• Working in field: M = 21.58 years (SD = 8.89 years)

  • Using PBIS: M = 7.00 years (SD = 2.83 years)

  • Survey responses aggregated and distilled into 20 main themes

Selection of key themes
Selection of Key Themes

  • Support/buy-in from principal and other key staff

  • Data-based decision-making

  • Active family and community involvement

  • Effective leadership of teams focused on behavior and mental health

  • Belief in impact on

    • School behavior

    • Academic performance

    • Promotion of a positive learning environment

Selection of key themes1
Selection of Key Themes

Adequate funding

Active, comprehensive training and implementation support

Staff understanding of PBIS and SMH

Staff endorsement of benefits of collaborative PBIS and SMH

Active student involvement

Survey development
Survey Development

  • 20 themes were used to develop a 35-item survey

  • Survey was distributed via e-mail to key informants

    • Experts in PBIS, SMH, and/or related fields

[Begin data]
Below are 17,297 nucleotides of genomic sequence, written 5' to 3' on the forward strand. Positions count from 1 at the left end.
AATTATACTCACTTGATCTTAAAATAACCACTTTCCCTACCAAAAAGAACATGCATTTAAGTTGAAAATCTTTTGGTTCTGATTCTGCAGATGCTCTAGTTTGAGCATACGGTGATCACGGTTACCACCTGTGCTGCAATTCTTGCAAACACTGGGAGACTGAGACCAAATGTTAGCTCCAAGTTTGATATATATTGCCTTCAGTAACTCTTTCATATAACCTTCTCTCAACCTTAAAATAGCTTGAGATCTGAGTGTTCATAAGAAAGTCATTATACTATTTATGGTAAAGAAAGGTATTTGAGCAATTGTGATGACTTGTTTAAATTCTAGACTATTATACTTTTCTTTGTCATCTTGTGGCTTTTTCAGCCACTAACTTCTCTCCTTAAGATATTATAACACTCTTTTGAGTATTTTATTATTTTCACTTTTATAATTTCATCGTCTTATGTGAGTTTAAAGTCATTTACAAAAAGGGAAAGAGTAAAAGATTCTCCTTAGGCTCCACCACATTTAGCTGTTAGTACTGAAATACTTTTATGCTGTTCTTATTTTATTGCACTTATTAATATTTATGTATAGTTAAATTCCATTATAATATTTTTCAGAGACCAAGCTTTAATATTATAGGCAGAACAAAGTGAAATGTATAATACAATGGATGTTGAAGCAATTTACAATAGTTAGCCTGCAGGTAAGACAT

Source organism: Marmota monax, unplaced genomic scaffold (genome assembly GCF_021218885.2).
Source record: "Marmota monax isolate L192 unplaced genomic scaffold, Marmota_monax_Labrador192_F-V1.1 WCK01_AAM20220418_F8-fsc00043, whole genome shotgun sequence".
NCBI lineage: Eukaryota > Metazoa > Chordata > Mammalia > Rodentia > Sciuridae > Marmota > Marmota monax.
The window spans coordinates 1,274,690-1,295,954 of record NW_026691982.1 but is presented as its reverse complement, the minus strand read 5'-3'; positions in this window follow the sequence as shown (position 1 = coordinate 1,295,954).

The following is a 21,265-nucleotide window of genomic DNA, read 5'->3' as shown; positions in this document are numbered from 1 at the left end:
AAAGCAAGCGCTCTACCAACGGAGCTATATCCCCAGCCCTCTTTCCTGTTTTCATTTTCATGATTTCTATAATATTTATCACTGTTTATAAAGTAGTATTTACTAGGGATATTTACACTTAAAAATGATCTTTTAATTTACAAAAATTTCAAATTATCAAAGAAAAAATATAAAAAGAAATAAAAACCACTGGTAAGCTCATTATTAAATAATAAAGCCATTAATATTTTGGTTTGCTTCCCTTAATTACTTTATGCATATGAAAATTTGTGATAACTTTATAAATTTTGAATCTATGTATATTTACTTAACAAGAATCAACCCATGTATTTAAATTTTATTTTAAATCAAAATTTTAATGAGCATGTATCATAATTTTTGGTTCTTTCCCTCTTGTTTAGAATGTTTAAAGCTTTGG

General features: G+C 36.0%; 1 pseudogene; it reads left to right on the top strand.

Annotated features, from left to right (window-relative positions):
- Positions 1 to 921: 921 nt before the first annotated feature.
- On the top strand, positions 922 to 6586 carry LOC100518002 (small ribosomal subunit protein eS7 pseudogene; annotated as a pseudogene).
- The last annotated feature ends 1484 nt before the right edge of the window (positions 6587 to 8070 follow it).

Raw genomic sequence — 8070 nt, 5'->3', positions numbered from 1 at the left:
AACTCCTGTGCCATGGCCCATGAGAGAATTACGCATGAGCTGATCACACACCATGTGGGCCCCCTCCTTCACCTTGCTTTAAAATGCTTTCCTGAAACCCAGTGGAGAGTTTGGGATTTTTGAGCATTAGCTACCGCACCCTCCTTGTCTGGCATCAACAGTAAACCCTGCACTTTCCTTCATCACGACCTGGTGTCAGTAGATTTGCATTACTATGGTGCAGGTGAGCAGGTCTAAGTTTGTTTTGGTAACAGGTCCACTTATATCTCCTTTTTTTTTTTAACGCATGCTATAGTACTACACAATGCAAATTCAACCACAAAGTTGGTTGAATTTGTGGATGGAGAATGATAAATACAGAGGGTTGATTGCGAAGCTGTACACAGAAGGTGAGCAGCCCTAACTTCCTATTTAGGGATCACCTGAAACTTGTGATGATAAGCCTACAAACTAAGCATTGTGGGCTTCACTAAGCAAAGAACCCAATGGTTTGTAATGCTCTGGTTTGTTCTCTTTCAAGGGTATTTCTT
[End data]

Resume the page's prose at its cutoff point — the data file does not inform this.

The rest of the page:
• Key informants evaluated the survey’s content, wording of items, and the importance of the items and concepts to PBIS-SMH interconnection

  • 3 items were dropped

    • Based on importance ratings and scatter plot data

Survey development1
Survey Development

Revised version of survey distributed to several members of the National Community of Practice (CoP) for School Behavioral Health

Individuals with particular interest in PBIS-SMH interconnection

Survey revised again based on comments from this group and consultation with collaborators on this project (Eber, Barrett, Cashman, & Bazyk)

Survey development2
Survey Development

Consultation with survey expert Robert Johnson of USC College of Education